Virtual events are by no means a new concept. Oculus Venues puts on multi-monthly virtual reality concerts, NBA games, conferences, and even comedy shows. Second Life, the online game where you literally live a second life, allowed users to host live concerts in the game – and this was more than a decade ago. However, we’ve never seen a free event, at this large of a scale, and inside a video game.
The Abilities of Virtual Events.
There are really no limitations to the size of virtual events. Unlike a stadium, which has a capacity and therefore a need to maximize revenue. Virtual events are basically limitless. The logistics of housing 10 people versus housing 10 million comes down to computing power. And that can be accounted for.
In an article titled, Clickbait as a Business Model is Dead – Will Live Events Save Journalism? I talked about how media publications will start using virtual events to attract paying users.
Barstool Sports is one media company that’s getting live events right. A couple of years ago, they purchased an amateur boxing league called Rough N’ Rowdy and has since turned it into a quarterly fight night that features anyone from amateur boxers to average joes that want to settle a grudge. One of the first events they had they sold around 13,000 pay-per-view seats at $16 a head, which isn’t that bad for a small media company.Live Events Will Save Journalism
Similarly, BuzzFeed’s Tasty food network has built a strong enough following where it would be interesting to see them monetize through virtual cooking events. Viewers can pay to join and cook along with some of the Tasty chefs, engage in some nice dialogue with the creators, and just have a good time.
However, I don’t believe digital communities should use virtual events to generate revenue – at least not revenue from their members. This is easy to say for Fortnite, who’s figured out their revenue streams already – having generated an estimated $2.4 billion in 2018 solely off of in-game character skins. Honestly, though, the principle applies to all digital communities.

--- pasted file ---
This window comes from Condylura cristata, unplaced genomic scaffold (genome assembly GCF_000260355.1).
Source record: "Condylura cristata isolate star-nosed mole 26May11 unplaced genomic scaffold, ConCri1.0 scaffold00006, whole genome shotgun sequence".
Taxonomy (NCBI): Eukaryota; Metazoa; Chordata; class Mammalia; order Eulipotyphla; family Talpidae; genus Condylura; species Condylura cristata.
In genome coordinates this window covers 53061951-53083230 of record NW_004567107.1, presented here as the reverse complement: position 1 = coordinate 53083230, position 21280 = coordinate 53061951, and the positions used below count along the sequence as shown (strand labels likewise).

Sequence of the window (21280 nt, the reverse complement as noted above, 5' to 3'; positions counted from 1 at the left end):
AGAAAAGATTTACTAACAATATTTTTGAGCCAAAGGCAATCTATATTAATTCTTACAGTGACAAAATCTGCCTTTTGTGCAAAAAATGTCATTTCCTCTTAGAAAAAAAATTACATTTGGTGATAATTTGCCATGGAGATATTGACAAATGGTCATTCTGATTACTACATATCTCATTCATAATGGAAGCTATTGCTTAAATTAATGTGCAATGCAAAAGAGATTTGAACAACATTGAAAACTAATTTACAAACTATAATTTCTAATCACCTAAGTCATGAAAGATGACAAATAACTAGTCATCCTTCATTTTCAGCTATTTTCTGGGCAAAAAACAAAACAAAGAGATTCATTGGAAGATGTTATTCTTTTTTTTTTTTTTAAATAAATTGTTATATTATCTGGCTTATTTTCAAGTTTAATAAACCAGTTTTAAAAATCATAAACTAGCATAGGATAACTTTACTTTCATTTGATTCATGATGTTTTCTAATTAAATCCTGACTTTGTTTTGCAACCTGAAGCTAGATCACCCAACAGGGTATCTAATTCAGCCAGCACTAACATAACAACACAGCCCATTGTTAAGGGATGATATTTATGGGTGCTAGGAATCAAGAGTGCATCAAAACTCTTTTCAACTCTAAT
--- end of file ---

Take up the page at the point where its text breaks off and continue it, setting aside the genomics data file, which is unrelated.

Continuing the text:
A virtual event should be used to generate
A digital community’s greatest defense against competitors is the community itself. So the more you provide that community with different experiences, the more ingrained in their lifestyle you become.
Fortnite committing to an event like this once a week or every other week is going to go a long way in making sure they don’t lose a bunch of gamers to Apex Legends, which is Fortnite’s competitor from EA.
In a way, virtual events are to digital communities, what free birthday cake is to restaurants. Restaurants will happily give you a free slice of birthday cake and sing to you, as gratitude for choosing to celebrate at their restaurant. It’s a gesture that pays dividends over time.
This is the value of virtual events to digital communities. And as I said before, digital communities are the future of human interaction on the internet.